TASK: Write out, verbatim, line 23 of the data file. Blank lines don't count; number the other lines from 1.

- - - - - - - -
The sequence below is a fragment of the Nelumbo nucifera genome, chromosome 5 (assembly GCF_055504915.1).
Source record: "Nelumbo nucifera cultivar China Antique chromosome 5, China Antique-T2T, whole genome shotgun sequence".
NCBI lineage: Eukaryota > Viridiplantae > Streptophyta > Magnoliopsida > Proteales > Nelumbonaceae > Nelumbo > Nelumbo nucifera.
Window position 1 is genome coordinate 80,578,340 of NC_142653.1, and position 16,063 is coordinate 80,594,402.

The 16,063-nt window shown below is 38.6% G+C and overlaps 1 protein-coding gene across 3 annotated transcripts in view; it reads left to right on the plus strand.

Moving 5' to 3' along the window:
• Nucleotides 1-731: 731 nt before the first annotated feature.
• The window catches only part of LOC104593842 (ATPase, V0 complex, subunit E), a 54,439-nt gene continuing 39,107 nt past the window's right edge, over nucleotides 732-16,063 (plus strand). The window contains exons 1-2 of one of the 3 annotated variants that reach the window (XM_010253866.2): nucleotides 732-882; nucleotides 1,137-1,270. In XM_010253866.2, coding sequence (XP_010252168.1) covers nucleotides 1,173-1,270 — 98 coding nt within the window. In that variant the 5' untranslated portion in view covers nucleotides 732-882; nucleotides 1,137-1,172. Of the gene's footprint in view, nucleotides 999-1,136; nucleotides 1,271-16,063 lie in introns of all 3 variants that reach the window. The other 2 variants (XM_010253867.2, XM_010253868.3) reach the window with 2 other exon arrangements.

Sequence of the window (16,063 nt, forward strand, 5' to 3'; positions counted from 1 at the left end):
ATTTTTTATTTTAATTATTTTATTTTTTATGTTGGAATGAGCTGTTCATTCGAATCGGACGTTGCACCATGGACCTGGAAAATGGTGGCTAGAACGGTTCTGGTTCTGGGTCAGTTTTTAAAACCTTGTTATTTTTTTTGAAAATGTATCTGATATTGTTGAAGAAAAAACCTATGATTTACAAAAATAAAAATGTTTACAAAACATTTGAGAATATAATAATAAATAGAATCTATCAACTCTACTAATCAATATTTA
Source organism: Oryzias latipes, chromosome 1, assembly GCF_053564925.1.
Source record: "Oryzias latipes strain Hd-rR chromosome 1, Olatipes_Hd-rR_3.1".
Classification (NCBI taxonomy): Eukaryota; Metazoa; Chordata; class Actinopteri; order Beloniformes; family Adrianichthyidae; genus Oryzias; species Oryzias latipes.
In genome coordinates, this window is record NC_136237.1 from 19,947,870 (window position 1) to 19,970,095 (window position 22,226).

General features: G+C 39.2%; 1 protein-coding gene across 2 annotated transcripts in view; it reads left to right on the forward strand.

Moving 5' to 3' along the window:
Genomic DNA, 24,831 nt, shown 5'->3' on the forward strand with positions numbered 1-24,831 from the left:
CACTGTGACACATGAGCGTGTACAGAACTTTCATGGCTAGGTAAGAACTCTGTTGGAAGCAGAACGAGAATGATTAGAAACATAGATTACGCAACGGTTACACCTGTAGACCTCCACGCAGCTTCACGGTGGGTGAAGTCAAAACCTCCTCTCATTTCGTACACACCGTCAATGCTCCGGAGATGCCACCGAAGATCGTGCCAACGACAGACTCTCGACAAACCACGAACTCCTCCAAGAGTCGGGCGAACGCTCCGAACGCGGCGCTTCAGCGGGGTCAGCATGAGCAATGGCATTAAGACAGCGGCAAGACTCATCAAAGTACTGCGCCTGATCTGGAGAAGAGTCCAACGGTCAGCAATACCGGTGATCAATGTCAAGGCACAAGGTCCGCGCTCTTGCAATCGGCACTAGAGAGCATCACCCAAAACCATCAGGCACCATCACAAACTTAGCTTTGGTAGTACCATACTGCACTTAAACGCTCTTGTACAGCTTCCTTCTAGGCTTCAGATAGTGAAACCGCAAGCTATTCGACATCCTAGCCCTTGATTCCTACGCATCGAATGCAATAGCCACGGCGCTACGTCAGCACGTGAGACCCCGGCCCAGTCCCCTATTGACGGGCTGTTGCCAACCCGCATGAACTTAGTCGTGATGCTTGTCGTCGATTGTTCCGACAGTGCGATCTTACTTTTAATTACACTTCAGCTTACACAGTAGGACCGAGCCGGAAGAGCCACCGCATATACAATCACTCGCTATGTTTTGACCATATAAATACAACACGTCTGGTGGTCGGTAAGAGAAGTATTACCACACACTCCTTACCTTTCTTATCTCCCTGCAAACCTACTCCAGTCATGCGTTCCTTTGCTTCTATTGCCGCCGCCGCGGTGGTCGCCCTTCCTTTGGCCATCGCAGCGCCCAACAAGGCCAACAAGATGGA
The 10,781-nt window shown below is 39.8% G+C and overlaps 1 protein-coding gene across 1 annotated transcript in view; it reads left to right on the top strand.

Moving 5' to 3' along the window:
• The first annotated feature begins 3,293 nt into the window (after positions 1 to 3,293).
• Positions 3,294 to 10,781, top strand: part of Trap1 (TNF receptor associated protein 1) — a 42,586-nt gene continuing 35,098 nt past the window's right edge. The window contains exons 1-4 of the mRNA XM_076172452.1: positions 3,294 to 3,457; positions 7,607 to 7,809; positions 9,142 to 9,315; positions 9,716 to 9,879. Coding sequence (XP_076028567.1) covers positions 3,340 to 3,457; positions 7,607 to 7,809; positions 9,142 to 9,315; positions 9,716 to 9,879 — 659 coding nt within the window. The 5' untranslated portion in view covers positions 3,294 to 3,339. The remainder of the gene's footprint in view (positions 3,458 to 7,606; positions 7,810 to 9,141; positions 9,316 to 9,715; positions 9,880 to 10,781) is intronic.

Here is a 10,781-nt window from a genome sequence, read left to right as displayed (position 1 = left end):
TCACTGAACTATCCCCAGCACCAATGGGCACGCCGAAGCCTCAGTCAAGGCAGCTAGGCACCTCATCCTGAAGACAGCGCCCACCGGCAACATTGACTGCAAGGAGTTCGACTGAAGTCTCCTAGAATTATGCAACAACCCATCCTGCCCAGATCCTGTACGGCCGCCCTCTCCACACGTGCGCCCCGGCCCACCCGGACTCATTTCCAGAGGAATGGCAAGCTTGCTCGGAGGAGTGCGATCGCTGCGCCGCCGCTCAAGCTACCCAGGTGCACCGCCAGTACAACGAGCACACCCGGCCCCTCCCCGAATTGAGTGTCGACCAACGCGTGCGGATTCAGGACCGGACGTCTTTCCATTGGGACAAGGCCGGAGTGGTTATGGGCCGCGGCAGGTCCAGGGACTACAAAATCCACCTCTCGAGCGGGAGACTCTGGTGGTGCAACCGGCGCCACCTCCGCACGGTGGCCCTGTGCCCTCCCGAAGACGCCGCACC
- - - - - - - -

Here is a 10,781-nt window from a genome sequence, read left to right as displayed (position 1 = left end):